Recovery summit in sight but is it a false peak?

Two weeks ago NISRA’s Index of Services and Industrial Production surveys for Q2 2021 revealed that economic output was closing in fast on its pre-pandemic level. For example, manufacturing output was less than 1% below the pre-pandemic level of Q4 2019 while private sector services was just over 1% below the same benchmark. Today we got a more complete picture with the release of the Northern Ireland Composite Economic Index (NICEI) and the Index of Construction for the second quarter.

Given the 5.5% q/q rise in service sector activity, the largest sector of the economy, it was inevitable that we would see a strong increase in the NICEI – the nearest thing Northern Ireland has to quarterly GDP. So it proved with the index that combines public sector employment and private sector output expanding at its second fastest pace on record (+3.1% q/q). Meanwhile the rebound relative to last year’s (Q2 2020) lockdown low was a record breaking 22.2%. As a result, the index is just marginally (-0.1%) below its pre-pandemic level of Q4 2019. That means the ‘V-shaped’ recovery is almost complete and cue headlines that Northern Ireland has recovered its pandemic-induced slump in output. 

While this improvement is to be welcomed the recovery is not quite as complete when you look at private sector output. Despite posting its second largest quarterly rise in output to date (+3.9% q/q) and a record breaking 30.4% y/y surge, private sector output remains 0.6% below Q4 2019 levels and is 1% below Q1 2019’s pre-pandemic high. The recovery in the private sector output measure is a more meaningful indicator of the overall recovery in output given that the public sector measure used is employment.   

So over 97% of the fall in private sector output  following COVID-19 has been recovered to date. But securing the last 3% of the recovery in terms of lost pandemic output will be more difficult. Q2 2021 activity was boosted by consumer sensitive sectors following the reopening of the hospitality sector. Furthermore, Northern Ireland benefited from RoI consumers who were subjected to tighter lockdown restrictions. Notwithstanding a forthcoming boost from the High Street Voucher scheme, I expect we will see activity fall back from Q2’s high watermark in Q3 / Q4. Consumer spending faces considerable headwinds such as the evolving energy and cost of living crises coupled with the removal of the £20 per week temporary uplift for 134,000 Universal Credit claimants in Northern Ireland. Meanwhile the ongoing supply chain disruption will act as a brake on the wider economic recovery. After that tax rises await households and businesses in the spring.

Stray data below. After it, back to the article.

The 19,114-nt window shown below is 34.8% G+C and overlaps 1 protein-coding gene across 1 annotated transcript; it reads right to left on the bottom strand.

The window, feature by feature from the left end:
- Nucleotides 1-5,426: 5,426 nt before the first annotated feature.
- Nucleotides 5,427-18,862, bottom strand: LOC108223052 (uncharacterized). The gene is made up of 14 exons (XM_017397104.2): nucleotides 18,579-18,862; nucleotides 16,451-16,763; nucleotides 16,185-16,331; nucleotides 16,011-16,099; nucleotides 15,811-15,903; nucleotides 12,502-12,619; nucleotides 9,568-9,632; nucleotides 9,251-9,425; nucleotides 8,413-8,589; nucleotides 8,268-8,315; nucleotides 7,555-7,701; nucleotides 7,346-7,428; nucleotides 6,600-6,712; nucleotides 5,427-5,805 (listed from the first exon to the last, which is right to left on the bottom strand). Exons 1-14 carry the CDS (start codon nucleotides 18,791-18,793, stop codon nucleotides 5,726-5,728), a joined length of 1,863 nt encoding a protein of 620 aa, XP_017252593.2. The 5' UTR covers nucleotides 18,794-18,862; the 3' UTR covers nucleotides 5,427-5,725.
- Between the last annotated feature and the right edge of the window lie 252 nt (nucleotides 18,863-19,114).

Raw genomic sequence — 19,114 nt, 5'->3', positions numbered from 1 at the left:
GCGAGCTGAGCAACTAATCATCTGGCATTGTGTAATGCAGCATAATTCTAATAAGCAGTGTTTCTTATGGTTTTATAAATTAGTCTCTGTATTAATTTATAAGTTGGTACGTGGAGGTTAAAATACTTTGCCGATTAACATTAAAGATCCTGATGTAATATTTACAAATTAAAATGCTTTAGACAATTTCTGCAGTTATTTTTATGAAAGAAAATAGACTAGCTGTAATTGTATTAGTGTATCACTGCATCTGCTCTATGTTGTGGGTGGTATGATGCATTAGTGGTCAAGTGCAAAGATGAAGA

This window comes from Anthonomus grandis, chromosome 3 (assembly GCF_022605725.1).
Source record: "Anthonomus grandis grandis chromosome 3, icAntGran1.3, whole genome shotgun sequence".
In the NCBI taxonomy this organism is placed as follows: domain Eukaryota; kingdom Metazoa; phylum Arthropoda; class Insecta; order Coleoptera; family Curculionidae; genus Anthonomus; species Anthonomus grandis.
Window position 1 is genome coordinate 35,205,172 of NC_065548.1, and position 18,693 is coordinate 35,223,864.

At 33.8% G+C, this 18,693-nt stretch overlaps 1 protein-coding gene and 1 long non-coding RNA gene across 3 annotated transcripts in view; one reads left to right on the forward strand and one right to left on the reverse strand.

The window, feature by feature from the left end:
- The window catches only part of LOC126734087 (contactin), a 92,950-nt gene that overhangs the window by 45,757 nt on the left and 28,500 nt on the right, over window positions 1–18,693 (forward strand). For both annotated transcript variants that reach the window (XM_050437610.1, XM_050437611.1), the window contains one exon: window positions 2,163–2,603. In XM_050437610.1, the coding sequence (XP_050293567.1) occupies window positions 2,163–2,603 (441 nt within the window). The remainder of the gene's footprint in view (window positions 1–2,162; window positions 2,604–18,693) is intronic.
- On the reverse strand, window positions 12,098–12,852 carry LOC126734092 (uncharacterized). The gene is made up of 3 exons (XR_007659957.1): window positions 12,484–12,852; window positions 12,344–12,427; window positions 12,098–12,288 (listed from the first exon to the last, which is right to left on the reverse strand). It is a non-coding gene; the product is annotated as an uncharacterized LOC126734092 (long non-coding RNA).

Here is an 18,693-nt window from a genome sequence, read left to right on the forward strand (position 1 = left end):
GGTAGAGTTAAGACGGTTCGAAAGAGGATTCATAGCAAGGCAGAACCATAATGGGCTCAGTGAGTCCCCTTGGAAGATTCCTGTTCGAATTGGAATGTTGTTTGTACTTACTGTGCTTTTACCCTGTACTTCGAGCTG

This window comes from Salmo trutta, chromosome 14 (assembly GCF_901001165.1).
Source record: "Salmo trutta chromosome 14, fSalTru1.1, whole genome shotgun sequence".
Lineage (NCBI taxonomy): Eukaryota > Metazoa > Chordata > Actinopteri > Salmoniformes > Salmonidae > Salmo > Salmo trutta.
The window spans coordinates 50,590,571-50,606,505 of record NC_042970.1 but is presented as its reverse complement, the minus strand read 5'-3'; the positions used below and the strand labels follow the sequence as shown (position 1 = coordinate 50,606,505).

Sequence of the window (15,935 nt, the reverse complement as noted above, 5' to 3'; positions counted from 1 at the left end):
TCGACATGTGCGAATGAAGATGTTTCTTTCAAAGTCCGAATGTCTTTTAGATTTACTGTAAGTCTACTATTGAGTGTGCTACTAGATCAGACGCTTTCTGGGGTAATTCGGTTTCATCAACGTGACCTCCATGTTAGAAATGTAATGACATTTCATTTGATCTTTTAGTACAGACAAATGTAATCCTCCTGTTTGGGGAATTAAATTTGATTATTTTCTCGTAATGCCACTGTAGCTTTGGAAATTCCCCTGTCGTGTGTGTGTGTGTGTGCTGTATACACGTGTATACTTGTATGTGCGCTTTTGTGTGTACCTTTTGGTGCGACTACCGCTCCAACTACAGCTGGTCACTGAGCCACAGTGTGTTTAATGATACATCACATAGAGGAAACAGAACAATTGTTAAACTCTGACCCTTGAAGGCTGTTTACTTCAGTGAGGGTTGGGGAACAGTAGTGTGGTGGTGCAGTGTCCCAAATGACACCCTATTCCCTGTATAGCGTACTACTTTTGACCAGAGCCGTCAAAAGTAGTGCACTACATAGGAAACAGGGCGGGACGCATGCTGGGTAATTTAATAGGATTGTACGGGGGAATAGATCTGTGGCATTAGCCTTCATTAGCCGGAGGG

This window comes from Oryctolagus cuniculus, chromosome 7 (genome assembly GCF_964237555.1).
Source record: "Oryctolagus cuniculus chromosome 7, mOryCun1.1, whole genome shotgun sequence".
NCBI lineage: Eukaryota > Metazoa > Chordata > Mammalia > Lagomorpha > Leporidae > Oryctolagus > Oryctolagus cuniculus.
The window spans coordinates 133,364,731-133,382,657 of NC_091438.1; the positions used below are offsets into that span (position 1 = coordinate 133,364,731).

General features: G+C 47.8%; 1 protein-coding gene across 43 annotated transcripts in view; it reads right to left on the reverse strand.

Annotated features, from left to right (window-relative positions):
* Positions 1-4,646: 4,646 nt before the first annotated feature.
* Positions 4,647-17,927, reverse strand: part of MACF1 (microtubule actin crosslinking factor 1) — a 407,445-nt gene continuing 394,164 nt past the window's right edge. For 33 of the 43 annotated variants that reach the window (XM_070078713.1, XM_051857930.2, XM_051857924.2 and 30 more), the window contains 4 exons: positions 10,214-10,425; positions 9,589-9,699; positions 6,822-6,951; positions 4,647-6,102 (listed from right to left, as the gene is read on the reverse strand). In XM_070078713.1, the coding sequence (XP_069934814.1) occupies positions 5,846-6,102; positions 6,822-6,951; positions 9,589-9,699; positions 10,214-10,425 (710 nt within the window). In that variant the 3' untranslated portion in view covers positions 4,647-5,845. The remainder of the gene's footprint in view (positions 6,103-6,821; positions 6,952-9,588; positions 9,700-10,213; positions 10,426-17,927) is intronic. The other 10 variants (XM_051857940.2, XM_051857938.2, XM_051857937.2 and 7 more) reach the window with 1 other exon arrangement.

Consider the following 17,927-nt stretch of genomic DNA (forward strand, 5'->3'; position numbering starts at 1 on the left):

It is also important to remember that the Northern Ireland economy wasn’t experiencing strong growth in 2019. Private sector output expanded by just 0.7% y/y in 2019. That rate of growth is consistent with a recession. 

So returning to 2019 levels isn’t returning to a particularly great place.  And it is also worth reminding ourselves that the local economy still hasn’t recovered from the previous recession that began in 2008. NI’s composite index remains 4.9% below its Q2 2007 peak with private sector output 5.6% adrift of the same high.

Recovering lost output from the pandemic is an important milestone. But for private sector activity this is probably going to come in 2022 as opposed to this year. A recovery in overall output conceals the unbalanced recovery that we have seen at a sub-sector level. For example, some manufacturing sub-sectors such as Textiles (think PPE), pharmaceuticals and rubber & plastics all have output in Q2 2021 between 16-27% above pre-pandemic levels.  Yet Other Services (-20%) and manufacturers of Transport Equipment (-44%) remain well below Q4 2019 levels of output. 

Other milestones will take even longer to achieve. These include returning to pre-pandemic levels of debt and profitability. 

After that, the economy needs to redouble its efforts in tackling its persistent underperformance in productivity. From today’s figures and the recent Quarterly Employment Survey, some insight can be gleaned into what has been happening or not happening on the productivity front locally. To contextualise, Northern Ireland is producing the same value of private sector output in Q2 2021 as it did almost 16 years ago.  But almost 82,000 (+17%) additional private sector employees have been added to produce that same value of output. Creating jobs hasn’t been a challenge for Northern Ireland. Creating high value jobs in sufficient quantity has.

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